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VENICE 2021 Competition

Review: The King of Laughter


- VENICE 2021: Mario Martone’s comedy-biopic about the famous Neapolitan comedy playwright working in the early twentieth century, Eduardo Scarpetta, boasts a powerful performance from Toni Servillo

Review: The King of Laughter
Toni Servillo in The King of Laughter

Eduardo Scarpetta, the famous Neapolitan actor and comedy playwright who was active between the late nineteenth and early twentieth centuries, was a larger-than-life character. Incredible on stage, demanding and despotic vis-a-vis the actors in his theatre company, he moved seamlessly between performances to his overcrowded private life: he had lovers and illegitimate children scattered throughout Naples, and a super-sized family to boot. A tribe, to use the words of Mario Martone, the director of The King of Laughter [+see also:
interview: Mario Martone
film profile
which is competing in the Venice International Film Festival, consisting of a wife called Rosa (Maria Nazionale) and three children, one of whom was born out of a night spent with Rosa and even the King, and a whole other family, courtesy of Anna De Filippo (Chiara Baffi) - Rosa’s sister - who brought forth Eduardo (Alessandro Manna), Titina (Marzia Onorato) and Peppino (Salvatore Battista), whom Scarpetta never recognised as his.

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The real force of Scarpetta – played by Toni Servillo who treats the great procreator’s histrionics as a unique acting challenge – lies in his audience, who love him unconditionally and keep the box office coffers crammed. “The King of Laughter” is actually the inscription which appears at the entrance to the sumptuous summer house which Scarpetta had built in the Neapolitan liberty style on the Vomero hill, with the earnings of just one of his comedies: Na santarella. La Maschera di Don Felice Sciosciammocca is his most popular work, a legacy which Scarpetta wants to pass on. But his son Vincenzo (played by his real-life great-grandson and namesake Eduardo Scarpetta), who works in his company, doesn’t want to follow in his father’s footsteps and seems to look down on his modern, vernacular brand of theatre. He’s quickly replaced by the very young Eduardo De Filippo, on whom Scarpetta pins his hopes, while Titina already forms part of the company.

Martone follows the trajectory of this unrivalled star, right up to its climax, when his career comes to a standstill, at which point the film turns into a proto-legal thriller, of sorts, against the backdrop of Belle Époque Naples. Scarpetta goes to the theatre to see The Daughter of Iorio, a tragedy by the biggest Italian poet of the time, Gabriele D’Annunzio (Paolo Pierobon), and decides to create a parody of the work. He seeks out The Poet himself and asks permission to ridicule the flowery rhetoric of his work. D’Annunzio is amused and says that he admires his initiative, but he refuses to give his written permission. The premiere of The Son of Iorio is received to whistles and yelling, an ambush organised by Scarpetta’s enemies who aren’t appreciative of his plays revolving solely around laughter, and who include the great poet Salvatore Di Giacomo (Roberto De Francesco). Shortly afterwards, the theatre director is taken to court by the Italian Society of Authors, accused of plagiarism. The first Italian copyright trial sends ripples throughout the world; even the philosopher and literary critic Benedetto Croce (Lino Musella) chooses to side with Scarpetta. And the deposition delivered by the latter during the court hearing turns out to be a hilarious piece of theatre.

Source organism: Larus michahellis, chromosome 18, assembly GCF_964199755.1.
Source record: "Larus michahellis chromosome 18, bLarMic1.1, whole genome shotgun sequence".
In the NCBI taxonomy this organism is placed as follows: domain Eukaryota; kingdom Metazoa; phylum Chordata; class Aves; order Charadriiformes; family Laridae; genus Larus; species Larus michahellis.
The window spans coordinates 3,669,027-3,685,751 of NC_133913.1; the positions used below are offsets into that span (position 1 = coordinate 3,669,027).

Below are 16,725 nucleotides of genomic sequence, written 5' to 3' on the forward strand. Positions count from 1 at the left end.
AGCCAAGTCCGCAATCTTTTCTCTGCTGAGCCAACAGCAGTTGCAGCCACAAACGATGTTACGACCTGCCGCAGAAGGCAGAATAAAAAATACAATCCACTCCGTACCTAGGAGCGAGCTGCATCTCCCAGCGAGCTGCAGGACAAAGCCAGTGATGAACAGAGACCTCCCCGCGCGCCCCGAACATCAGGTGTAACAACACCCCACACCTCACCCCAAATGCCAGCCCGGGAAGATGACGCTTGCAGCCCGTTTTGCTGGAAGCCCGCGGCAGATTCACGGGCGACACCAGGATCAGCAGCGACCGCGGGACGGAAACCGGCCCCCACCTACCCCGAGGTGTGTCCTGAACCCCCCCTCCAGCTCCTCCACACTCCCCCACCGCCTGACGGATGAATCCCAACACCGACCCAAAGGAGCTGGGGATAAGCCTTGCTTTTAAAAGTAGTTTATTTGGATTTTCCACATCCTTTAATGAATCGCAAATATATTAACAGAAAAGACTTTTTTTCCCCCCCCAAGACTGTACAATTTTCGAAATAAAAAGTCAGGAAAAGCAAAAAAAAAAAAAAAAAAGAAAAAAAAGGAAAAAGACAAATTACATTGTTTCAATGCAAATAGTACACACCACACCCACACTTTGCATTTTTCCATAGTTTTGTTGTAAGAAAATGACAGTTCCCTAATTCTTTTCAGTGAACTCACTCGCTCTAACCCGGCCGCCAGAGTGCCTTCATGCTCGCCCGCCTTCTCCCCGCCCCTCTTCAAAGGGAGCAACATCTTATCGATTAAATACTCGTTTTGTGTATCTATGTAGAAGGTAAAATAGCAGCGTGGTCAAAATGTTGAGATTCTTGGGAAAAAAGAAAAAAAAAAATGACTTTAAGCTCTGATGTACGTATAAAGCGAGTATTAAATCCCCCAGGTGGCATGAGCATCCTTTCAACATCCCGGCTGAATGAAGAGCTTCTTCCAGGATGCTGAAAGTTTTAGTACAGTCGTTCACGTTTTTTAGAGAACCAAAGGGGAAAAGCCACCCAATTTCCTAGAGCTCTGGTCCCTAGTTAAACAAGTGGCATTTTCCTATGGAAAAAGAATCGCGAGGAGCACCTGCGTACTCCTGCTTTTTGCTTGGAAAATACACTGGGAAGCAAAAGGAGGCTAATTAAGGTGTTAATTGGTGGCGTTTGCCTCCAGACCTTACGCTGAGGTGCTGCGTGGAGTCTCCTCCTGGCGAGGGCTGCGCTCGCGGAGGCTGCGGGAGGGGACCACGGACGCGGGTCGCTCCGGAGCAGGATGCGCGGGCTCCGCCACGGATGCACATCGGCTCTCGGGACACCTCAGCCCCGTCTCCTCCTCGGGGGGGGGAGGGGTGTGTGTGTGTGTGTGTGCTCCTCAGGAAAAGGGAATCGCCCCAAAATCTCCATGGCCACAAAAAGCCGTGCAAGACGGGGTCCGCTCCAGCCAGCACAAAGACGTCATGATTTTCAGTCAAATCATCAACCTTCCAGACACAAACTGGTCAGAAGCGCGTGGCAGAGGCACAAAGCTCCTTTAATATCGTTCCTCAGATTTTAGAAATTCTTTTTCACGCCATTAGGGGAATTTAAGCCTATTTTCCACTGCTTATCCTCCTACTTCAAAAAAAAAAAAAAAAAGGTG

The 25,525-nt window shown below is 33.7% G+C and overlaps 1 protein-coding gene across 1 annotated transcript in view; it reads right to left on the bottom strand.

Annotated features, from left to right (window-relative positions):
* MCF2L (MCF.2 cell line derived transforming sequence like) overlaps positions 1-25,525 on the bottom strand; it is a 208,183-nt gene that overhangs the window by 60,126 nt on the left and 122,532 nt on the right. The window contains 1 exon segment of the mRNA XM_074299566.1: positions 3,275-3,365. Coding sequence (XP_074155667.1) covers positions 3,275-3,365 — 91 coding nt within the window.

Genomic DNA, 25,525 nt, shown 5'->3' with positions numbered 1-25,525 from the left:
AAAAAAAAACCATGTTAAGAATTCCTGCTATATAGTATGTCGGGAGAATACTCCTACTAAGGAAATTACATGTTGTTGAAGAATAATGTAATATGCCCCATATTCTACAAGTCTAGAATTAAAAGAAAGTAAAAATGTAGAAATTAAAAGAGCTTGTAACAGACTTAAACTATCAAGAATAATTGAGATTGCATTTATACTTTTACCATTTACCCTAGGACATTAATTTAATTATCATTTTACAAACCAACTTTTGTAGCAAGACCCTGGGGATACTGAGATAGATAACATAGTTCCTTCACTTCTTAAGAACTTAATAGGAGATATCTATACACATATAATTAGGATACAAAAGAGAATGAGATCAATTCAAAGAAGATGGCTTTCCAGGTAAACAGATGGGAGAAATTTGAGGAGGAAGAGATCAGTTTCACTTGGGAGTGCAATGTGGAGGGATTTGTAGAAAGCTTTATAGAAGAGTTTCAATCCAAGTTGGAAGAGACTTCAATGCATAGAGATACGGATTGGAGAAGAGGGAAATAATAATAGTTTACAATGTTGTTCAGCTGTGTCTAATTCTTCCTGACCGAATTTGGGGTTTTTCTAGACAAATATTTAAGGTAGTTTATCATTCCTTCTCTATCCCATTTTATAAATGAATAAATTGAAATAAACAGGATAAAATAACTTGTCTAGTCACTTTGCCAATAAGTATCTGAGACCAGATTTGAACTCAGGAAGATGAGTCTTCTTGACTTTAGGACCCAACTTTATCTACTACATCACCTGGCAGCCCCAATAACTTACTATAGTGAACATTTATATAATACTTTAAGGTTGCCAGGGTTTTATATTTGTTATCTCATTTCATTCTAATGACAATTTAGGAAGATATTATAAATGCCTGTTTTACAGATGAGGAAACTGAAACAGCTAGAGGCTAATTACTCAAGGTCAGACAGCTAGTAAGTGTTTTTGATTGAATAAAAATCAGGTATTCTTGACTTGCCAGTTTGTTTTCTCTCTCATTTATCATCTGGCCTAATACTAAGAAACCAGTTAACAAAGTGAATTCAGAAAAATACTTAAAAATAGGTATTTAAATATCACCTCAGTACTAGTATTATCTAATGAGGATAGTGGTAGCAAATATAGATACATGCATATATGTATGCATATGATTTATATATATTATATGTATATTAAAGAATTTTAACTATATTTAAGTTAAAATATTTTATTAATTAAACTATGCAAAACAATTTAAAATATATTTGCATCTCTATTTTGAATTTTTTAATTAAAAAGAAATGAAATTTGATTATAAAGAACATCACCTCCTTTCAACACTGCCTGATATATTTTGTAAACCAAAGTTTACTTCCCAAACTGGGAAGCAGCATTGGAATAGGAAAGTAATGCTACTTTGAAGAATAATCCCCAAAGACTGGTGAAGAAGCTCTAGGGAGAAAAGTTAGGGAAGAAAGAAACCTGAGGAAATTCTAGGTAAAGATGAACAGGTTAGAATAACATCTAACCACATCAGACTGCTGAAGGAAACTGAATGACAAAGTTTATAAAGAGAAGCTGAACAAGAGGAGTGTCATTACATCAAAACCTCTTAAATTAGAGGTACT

Unsurprisingly, empathy for this excessively proud and confident patriarch doesn’t come naturally to the audience. But The King of Laughter is actually a film about the De Filippo children Eduardo, Peppino and Titina, their initiation into the world of theatre art and the origins of their great passion and utter dedication, a tribute which is all the more obvious for the photos displayed of them at the end of the film. Just like Martone’s earlier biopics, The King of Laughter avails itself of a classic set-up but benefits from the lightness of comedy. It won’t disappoint those expecting a paradigmatic story about art, power, betrayal and passion, not least for the high-quality actors in its cast, the musicality of the Neapolitan dialect (which sounds as if it were made to be recited), the sumptuous set design offered up by Giancarlo Muselli and Carlo Rescigno, the costumes created by Ursula Patzak, the amber hues applied by Swiss master Renato Berta and the beautiful songs of the era.

The King of Laughter is a Spanish-Italian production by Indigo Film alongside RAI Cinema and Tornasol. 01 Distribution are helming Italian distribution on 9 September, with international sale in the hands of True Colours.

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(Translated from Italian)

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